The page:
Deadly Flooding Wreaks Havoc in Texas, Oklahoma

PHOTO: Edgar Mascorro, left, and Emir Nevarez check out the damage on the rooftop at the Silver Springs Apartments in North Austin, Texas, May 24, 2015.PlayRicardo B. Brazziell/Statesman.com/AP Photo
WATCH Flooding Forces Thousands to Evacuate in Texas

At least five people were killed, three others are missing and hundreds of homes were destroyed as large parts of the central and southern Plains states faced flash floods and tornadoes.

In Claremore, Oklahoma, about 30 miles northeast of Tulsa, firefighter Jason Farley died when he was swept away while attempting a water rescue, said Deputy Chief Matt Wilson of the Claremore Fire Department. A 33-year-old woman in Tulsa died a traffic-related crash, Oklahoma Department of Emergency Management spokeswoman Keli Cain said. In Texas, a man’s body was recovered from a flooded area along the Blanco River, which rose 26 feet in one hour and left piles of wreckage 20 feet high, authorities said.

Alyssa Ramirez, 18, a student at Devine High School in Texas, died Saturday driving home from her school’s prom, after her car got stuck in floodwater, ABC affiliate KSAT reported.

PHOTO: A home on the Blanco River was taken off its foundation after heavy overnight rain caused flash flooding in Wimberley, Texas, May 24, 2015.Rodolfo Gonzalez/Statesman.com/AP Photo
A home on the Blanco River was taken off its foundation after heavy overnight rain caused flash flooding in Wimberley, Texas, May 24, 2015.

According to the National Weather Service, one other person died in Union, Mississippi when a tree fell on the victim’s car.

In Wimberley, about 40 miles southwest of Austin, hundreds of homes were destroyed, many of them washed away, after more than 9 inches of rain was reported and the Blanco River rose. Trey Hatt, Communications Specialist for the city of San Marcos, told ABC News that three people remain missing from the Wimberley area -- and 550 properties and 1,100 structures were impacted by the flood waters.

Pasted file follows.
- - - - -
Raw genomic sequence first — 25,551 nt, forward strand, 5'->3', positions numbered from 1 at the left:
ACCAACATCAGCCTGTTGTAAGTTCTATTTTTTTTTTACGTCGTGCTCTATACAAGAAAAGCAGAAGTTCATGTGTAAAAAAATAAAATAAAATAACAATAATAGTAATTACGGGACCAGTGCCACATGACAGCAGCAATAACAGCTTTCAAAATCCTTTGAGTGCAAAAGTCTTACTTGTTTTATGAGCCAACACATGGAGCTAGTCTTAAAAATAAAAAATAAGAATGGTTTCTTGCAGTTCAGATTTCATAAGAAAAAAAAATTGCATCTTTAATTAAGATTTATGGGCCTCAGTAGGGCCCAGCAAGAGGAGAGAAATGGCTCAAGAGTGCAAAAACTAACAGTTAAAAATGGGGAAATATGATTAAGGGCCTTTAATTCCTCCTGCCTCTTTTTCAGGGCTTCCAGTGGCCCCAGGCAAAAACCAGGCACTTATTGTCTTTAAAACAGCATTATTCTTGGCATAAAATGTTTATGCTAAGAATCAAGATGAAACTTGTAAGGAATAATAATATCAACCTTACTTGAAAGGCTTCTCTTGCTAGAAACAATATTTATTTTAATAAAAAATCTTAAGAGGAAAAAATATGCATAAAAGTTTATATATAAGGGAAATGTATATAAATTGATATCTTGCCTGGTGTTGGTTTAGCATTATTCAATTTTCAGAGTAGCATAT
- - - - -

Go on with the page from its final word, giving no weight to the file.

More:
PHOTO: Dustin McClintock, of Wimberley,, Brandon Bankston, of Blanco, Hesston Krause, of Smithson Valley, look at the Fischer Store Road bridge over the Blanco River near Wimberley, Texas, which was destroyed in a flood on Sunday May 24, 2015.Jay Janner/Austin American-Statesman via AP
Dustin McClintock, of Wimberley,, Brandon Bankston, of Blanco, Hesston Krause, of Smithson Valley, look at the Fischer Store Road bridge over the Blanco River near Wimberley, Texas, which was destroyed in a flood on Sunday May 24, 2015.

A tornado touched down in Houston, severely damaging an apartment complex and sending at least two people to the hospital. The National Weather Service identified the tornado in a preliminary report as an EF-1 with 100 mile per hour winds.

Two EF-1 tornadoes were also reported in Dallas County, Texas, on Saturday.

The threat for severe weather will encompass a large swath of Texas and the southern part of Oklahoma yet again on Memorial Day with large hail, damaging winds, and an isolated tornado possible across the region.

Heavy rain and more flash flooding are expected for areas that are already extremely saturated.

The Associated Press contributed to this report.